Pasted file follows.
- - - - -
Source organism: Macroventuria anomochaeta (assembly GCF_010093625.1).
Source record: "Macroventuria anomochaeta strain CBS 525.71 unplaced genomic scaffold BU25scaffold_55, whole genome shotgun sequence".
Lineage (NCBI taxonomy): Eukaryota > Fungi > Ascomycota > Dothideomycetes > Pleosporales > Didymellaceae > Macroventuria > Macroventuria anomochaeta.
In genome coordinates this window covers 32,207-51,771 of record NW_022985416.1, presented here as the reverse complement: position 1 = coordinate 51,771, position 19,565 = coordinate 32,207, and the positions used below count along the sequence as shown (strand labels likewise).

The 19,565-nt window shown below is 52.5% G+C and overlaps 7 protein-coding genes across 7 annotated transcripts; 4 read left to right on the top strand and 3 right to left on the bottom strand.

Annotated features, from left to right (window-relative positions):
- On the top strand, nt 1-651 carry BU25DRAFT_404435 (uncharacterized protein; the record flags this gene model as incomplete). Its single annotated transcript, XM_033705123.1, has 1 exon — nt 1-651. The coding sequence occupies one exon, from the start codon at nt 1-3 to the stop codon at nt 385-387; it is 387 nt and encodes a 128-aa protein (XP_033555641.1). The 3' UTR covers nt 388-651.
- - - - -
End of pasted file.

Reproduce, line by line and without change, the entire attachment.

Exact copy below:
Source organism: Macroventuria anomochaeta (assembly GCF_010093625.1).
Source record: "Macroventuria anomochaeta strain CBS 525.71 unplaced genomic scaffold BU25scaffold_55, whole genome shotgun sequence".
Lineage (NCBI taxonomy): Eukaryota > Fungi > Ascomycota > Dothideomycetes > Pleosporales > Didymellaceae > Macroventuria > Macroventuria anomochaeta.
In genome coordinates this window covers 32,207-51,771 of record NW_022985416.1, presented here as the reverse complement: position 1 = coordinate 51,771, position 19,565 = coordinate 32,207, and the positions used below count along the sequence as shown (strand labels likewise).

The 19,565-nt window shown below is 52.5% G+C and overlaps 7 protein-coding genes across 7 annotated transcripts; 4 read left to right on the top strand and 3 right to left on the bottom strand.

Annotated features, from left to right (window-relative positions):
- On the top strand, nt 1-651 carry BU25DRAFT_404435 (uncharacterized protein; the record flags this gene model as incomplete). Its single annotated transcript, XM_033705123.1, has 1 exon — nt 1-651. The coding sequence occupies one exon, from the start codon at nt 1-3 to the stop codon at nt 385-387; it is 387 nt and encodes a 128-aa protein (XP_033555641.1). The 3' UTR covers nt 388-651.